Journal of Information & Privacy Law

Using Your Fingerprint to Unlock Your Cellphone – Apple’s Touch ID

By Samantha Levin, Communications Editor on Friday, November 1st, 2013
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On September 20, 2013, Apple finally released its new phone product, the iPhone 5s. With all the commotion and roar about this new phone and its features, many consumers do not stop and think about the privacy concerns that might be attached with all the high-tech features of the phone, primarily the fingerprint scanner. The fingerprint scanner, known as Touch ID is the newest feature on the iPhone 5s.  To learn more about Apple’s Touch ID, see http://www.apple.com/iphone-5s/features/.  The Touch ID is located on the home button, and allows a person to use her fingerprint I.D. to unlock her phone. While this new fingerprint system might seem like a very innovative creation, questions arise as to the privacy concerns regarding this new invention.

What exactly is the Touch ID? When an iPhone user is setting up her new phone she is directed to the set up her Touch ID by placing her finger on the home button while the phone reads her fingerprint. Once the iPhone reads and memorizes the fingerprint, only her print will be able to unlock her phone and she will not have to use a passcode to access her phone. In addition to unlocking her phone, the Touch ID can also be used to make purchases from iTunes Store, iBooks Store, and the App Store.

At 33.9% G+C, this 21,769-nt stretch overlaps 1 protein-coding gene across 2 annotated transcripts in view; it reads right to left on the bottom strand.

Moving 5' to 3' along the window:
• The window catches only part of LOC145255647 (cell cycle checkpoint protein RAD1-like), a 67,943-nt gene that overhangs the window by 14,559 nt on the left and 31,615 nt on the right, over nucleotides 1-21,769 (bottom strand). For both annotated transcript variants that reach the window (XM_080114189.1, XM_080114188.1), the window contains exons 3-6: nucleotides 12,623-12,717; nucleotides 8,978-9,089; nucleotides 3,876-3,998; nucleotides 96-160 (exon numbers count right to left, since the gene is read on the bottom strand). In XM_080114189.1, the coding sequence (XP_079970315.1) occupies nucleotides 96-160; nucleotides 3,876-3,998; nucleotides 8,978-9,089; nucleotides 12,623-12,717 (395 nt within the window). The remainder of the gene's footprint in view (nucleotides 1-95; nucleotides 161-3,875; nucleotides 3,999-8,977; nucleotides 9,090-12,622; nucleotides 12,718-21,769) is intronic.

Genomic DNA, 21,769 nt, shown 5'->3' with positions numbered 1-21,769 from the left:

The Touch ID is beneficial because every person has a different fingerprint and there are no two fingerprints that are the same. This means that if a phone is stolen, most likely, a stranger will not be able to access the phone through the Touch ID and will only be able to access the phone if he breaks in with the passcode.  One main privacy concern is what happens if a hacker gets ahold of an individual’s fingerprint? A question that needs to be asked is where is the user’s fingerprint information stored? Apple says that the information is being stored in an encrypted format, rather than on the Apple servers or iCloud, and third party applications are being blocked from accessing that information. Yet, there is no guarantee that a hacker will not be able to access that information and steal an individual’s fingerprints.  The problem is that fingerprints are public. They are left everywhere, on everything that a person touches. If a hacker really wanted to steal your fingerprint, there are many other ways that he could achieve this rather than trying to hack your phone.

After the release of the iPhone 5s, Arturas Rosenbacher, co-founder of I/O Capital Partners, as well as security researchers, Nick de Petrillo and Robert David Graham, launched a hacking contest, which would award the first person to hack Apple’s Touch ID fingerprint technology. A team of hackers from Germany bypassed the fingerprint scanner two days later by creating a replica of their fingerprints, which allowed access to the phone.    For further details on this hacking contest, see  http://www.examiner.com/article/iphone-5s-touch-id-fingerprint-security-broken-within-days-of-hacking-contest.  However, as of now, there have been no reported incidents where a hacker was able to steal a user’s fingerprint through the Apple server.

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